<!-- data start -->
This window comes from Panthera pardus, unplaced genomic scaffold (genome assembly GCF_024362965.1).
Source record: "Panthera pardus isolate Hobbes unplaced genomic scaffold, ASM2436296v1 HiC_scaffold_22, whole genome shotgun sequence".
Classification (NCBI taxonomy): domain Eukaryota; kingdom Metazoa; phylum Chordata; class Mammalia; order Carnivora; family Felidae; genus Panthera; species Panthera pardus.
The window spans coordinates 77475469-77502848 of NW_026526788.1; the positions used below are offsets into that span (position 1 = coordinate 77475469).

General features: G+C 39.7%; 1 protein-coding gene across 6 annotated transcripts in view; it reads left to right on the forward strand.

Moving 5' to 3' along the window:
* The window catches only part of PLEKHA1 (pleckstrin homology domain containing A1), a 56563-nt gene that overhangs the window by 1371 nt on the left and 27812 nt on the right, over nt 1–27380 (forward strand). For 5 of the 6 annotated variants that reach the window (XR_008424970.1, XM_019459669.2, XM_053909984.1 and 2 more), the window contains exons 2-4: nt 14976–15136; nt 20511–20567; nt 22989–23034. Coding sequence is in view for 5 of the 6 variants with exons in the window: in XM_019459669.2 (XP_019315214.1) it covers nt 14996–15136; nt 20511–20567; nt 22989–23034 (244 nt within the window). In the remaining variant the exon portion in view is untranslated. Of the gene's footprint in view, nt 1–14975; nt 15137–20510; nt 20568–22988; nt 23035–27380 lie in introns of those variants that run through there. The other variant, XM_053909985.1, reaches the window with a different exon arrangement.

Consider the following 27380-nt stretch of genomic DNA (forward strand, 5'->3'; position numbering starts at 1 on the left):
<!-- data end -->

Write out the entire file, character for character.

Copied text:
This window comes from Panthera pardus, unplaced genomic scaffold (genome assembly GCF_024362965.1).
Source record: "Panthera pardus isolate Hobbes unplaced genomic scaffold, ASM2436296v1 HiC_scaffold_22, whole genome shotgun sequence".
Classification (NCBI taxonomy): domain Eukaryota; kingdom Metazoa; phylum Chordata; class Mammalia; order Carnivora; family Felidae; genus Panthera; species Panthera pardus.
The window spans coordinates 77475469-77502848 of NW_026526788.1; the positions used below are offsets into that span (position 1 = coordinate 77475469).

General features: G+C 39.7%; 1 protein-coding gene across 6 annotated transcripts in view; it reads left to right on the forward strand.

Moving 5' to 3' along the window:
* The window catches only part of PLEKHA1 (pleckstrin homology domain containing A1), a 56563-nt gene that overhangs the window by 1371 nt on the left and 27812 nt on the right, over nt 1–27380 (forward strand). For 5 of the 6 annotated variants that reach the window (XR_008424970.1, XM_019459669.2, XM_053909984.1 and 2 more), the window contains exons 2-4: nt 14976–15136; nt 20511–20567; nt 22989–23034. Coding sequence is in view for 5 of the 6 variants with exons in the window: in XM_019459669.2 (XP_019315214.1) it covers nt 14996–15136; nt 20511–20567; nt 22989–23034 (244 nt within the window). In the remaining variant the exon portion in view is untranslated. Of the gene's footprint in view, nt 1–14975; nt 15137–20510; nt 20568–22988; nt 23035–27380 lie in introns of those variants that run through there. The other variant, XM_053909985.1, reaches the window with a different exon arrangement.

Consider the following 27380-nt stretch of genomic DNA (forward strand, 5'->3'; position numbering starts at 1 on the left):